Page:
The COVID-19 pandemic has put every international student’s study abroad plan on hold. However, despite the risks involved, over 91% of Indian students expressed a strong interest in studying abroad as soon as they were allowed to do so. The only questions that are left to ask are, when will the travel ban be lifted and which study destination should they consider knowing the current economic/political impact?
Highlights of this article:
- Indian student mindset in the study abroad landscape
- How COVID-19 has impacted student choices
- Future implications and predictions post-COVID
According to UNESCO, there were 5 million international students across the globe in 2018, and 750,000 of those happened to be from India. However, COVID-19 has forced students across India to rethink their decision to study abroad and even where they do so. In the past, countries such as the USA, UK, Canada, Australia, have been preferred by Indian students. However, as COVID-19 continues to affect the world, students have begun to reevaluate their choices and are turning their attention to countries such as New Zealand, Germany, and even Ireland.
“Our surveys show that a whopping 91% of Indian students are concerned about their future, post COVID-19. However, at iSchoolConnect, we observed that it had hardly reduced international students’ interests to study abroad,” states Ashish Fernando, CEO and Founder of iSchoolConnect Inc. “Their countries of choice, however, are certainly changing”, he elaborates.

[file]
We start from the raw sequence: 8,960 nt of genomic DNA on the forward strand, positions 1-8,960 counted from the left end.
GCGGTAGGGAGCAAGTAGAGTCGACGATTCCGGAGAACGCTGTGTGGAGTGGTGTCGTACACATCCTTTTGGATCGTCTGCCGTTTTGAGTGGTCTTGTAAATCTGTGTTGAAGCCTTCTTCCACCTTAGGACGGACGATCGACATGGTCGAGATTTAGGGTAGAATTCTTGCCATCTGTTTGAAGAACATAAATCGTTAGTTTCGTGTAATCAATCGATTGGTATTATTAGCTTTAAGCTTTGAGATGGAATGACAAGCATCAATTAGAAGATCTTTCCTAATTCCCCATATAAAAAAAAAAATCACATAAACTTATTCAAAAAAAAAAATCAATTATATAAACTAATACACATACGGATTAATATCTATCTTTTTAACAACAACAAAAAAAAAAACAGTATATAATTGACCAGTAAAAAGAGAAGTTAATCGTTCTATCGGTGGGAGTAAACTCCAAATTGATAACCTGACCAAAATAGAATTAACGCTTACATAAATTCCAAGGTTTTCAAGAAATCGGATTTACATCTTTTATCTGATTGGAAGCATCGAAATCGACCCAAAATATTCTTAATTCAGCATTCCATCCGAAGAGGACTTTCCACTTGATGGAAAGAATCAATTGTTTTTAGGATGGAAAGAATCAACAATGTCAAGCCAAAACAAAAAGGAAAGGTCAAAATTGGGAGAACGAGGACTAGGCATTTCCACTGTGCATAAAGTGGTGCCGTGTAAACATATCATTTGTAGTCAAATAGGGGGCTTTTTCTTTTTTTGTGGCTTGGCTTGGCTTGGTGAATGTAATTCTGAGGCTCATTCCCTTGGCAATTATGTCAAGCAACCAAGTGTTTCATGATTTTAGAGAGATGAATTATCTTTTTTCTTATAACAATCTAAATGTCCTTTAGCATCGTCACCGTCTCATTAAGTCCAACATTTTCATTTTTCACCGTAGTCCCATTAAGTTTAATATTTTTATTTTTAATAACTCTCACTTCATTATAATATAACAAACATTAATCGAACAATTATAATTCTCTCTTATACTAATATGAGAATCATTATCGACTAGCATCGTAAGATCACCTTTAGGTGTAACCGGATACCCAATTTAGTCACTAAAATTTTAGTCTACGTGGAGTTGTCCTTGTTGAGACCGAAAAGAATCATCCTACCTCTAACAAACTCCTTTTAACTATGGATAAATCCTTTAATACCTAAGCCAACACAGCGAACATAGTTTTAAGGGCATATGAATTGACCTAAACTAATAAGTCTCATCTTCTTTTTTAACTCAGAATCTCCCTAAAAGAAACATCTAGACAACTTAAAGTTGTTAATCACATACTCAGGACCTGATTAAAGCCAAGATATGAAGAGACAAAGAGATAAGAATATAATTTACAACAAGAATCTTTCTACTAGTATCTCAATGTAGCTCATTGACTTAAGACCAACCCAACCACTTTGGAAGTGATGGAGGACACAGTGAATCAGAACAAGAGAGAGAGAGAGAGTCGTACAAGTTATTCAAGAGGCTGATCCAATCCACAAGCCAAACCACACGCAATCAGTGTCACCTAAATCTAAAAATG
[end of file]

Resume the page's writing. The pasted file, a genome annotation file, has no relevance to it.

Changing country preferences before COVID-19
In the past decade, students’ country preferences have been changing. The top reasons for this shift are the increased number of courses provided by some of the other countries and the ease of admission process. Germany, Ireland, South Korea, Singapore are some of the examples of countries students have started to prefer.
iSchoolConnect analyzed the student migration pattern from 2000 to 2016 and the results showed a surprising shift in interest. Here’s a curated report explaining the nature of these shifts. The key observation to be highlighted here is the percentage of Indian students who traveled overseas. Their numbers increased from 66,000 in 2000 to 301,000 in 2016, based on the data generated by UNESCO, Institute of Statistics. It’s worthwhile to dive deeper and understand where students from the second-largest sending country, actually ended up going.
In 2000, the major share of Indian students overseas was divided into 4 major receiving countries. The US ranked first with a substantial 59%. Australia, UK, and Canada followed next with a share of 7%, 6%, and 1% respectively. The remaining 27% included all the other countries. However, this trend has certainly seen a shift since then.
Recent statistics indicate that there is a clear switch in Indian student preferences while choosing a country for overseas education. In 2016, Australia showed a growth of 8% thereby reaching a migration percentage of over 15%. Just like Australia, Canada’s inbound migration bumped up to 7%. On the other hand, the US showed a percentage drop in inbound migration. While in absolute numbers, the US still ranks the most popular host country, the inbound student migration spiraled down from 59% to 45%.